Jump to content
Objectivism Online Forum

dougclayton

Regulars
  • Content Count

    152
  • Joined

  • Last visited

About dougclayton

  • Rank
    Member

Previous Fields

  • Country
    Not Specified
  • State (US/Canadian)
    Not Specified
  • Relationship status
    No Answer
  • Sexual orientation
    No Answer
  • Real Name
    Douglas Clayton
  • Copyright
    Copyrighted
  • Occupation
    Computer Programmer

Contact Methods

  • Website URL
    http://
  • ICQ
    0
  1. You are right that everyone is better off living in a free capitalist country, but it is not true that "improving society" is the altruist point of view. If that were the case, they would have adopted capitalism a long time ago. I know that's what they pay lip service to, but that isn't what they are actually after.
  2. Yes, that is what the stolen concept fallacy is. That is why Rand called it "assuming that which you are attempting to disprove." Also, I can't speak for Dave, but I believe that he means (my words inserted): In other words, in reductio ad absurdum, you start with the claim and show how it logically contradicts an independently known truth. In the stolen concept fallacy, you rely on concepts derived from the stolen concept as a means of denying it. There is no "assume that..." step, and no "but this contradicts what we already know" conclusion. To take the classic example of "prope
  3. That's funny, that was going to be my question. One warning: if you are planning to get statistical-grade results, and your features suggest you are, forget about Rnd (and pretty much any other standard VB functions). They're terrible.
  4. You know, I'd wager that Jennifer knows how to compute the percentage change in some variable. I don't think that's what she was asking.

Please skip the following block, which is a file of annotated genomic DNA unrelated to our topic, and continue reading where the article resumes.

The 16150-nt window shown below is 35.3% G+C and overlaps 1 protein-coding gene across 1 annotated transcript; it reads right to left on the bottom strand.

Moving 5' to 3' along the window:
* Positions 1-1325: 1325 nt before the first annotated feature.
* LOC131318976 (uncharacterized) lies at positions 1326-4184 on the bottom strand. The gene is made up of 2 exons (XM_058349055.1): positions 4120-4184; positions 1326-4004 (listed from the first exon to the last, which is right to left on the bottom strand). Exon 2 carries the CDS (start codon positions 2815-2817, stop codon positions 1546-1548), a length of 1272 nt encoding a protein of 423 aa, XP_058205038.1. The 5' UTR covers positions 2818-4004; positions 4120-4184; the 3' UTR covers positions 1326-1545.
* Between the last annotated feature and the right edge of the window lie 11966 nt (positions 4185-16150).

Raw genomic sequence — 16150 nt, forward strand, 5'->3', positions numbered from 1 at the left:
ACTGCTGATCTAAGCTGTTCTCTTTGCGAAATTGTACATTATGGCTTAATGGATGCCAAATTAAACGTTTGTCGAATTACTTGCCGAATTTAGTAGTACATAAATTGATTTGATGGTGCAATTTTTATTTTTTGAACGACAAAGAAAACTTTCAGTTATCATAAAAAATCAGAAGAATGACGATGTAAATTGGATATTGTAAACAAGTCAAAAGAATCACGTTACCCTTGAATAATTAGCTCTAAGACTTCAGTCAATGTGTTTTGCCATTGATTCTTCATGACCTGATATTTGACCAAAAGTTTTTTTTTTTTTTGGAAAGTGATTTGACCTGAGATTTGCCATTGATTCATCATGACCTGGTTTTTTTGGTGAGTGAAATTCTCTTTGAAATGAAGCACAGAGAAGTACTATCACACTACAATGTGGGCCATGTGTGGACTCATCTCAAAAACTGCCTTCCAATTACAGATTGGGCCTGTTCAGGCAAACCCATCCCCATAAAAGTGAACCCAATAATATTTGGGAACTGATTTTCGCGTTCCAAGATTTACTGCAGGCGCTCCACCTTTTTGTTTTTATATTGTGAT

5. While I'm glad to see you do plan to develop one single feature at a time, it seems as if you have misunderstood parts of my post. I wasn't intending to offend. I was happy to reply, otherwise I wouldn't have, either. I like talking about things like this, particularly to someone as excited as you. I said critiquing your specific feature list would be a waste of time because 1) you won't get to most of those features for a long time if you are truly developing incrementally, so criticism would be premature, and 2) I'm not an author anyway, so my opinion on the relevance to writing a
  6. It would be a waste of our time and inappropriate for this forum for me to critique your feature list, so let me offer some general advice. (My qualification: I have been developing software for over 10 years.) Your feature list, not counting the plugins, would require at least 10 years's development for a single experienced developer. Since I don't think you want to wait that long before you have something useful, I'd like to suggest a different approach than laying out all the features you want: Incremental development Figure out what is the absolute bare minimum you need to develop
  7. It states an aspect of reality that is implicit in the nature of being conscious. Its utility is therefore in making this heretofore implicit truth explicit, so you can deliberately avoid contradicting it. And although it is implicit in every statement ever made by anyone, it nonetheless deserves an explicit formulation, which cannot be condemned because it is "obvious." In truth, I am not sure what your point is. You don't seem to be saying that nothing exists, so why are you so convinced that "something exists" is meaningless? You imply that the claim that "nothing exists" is wrong, so
  8. Could you explain to me what it means to base an argument on a definition that is circular and makes the argument unquestionable?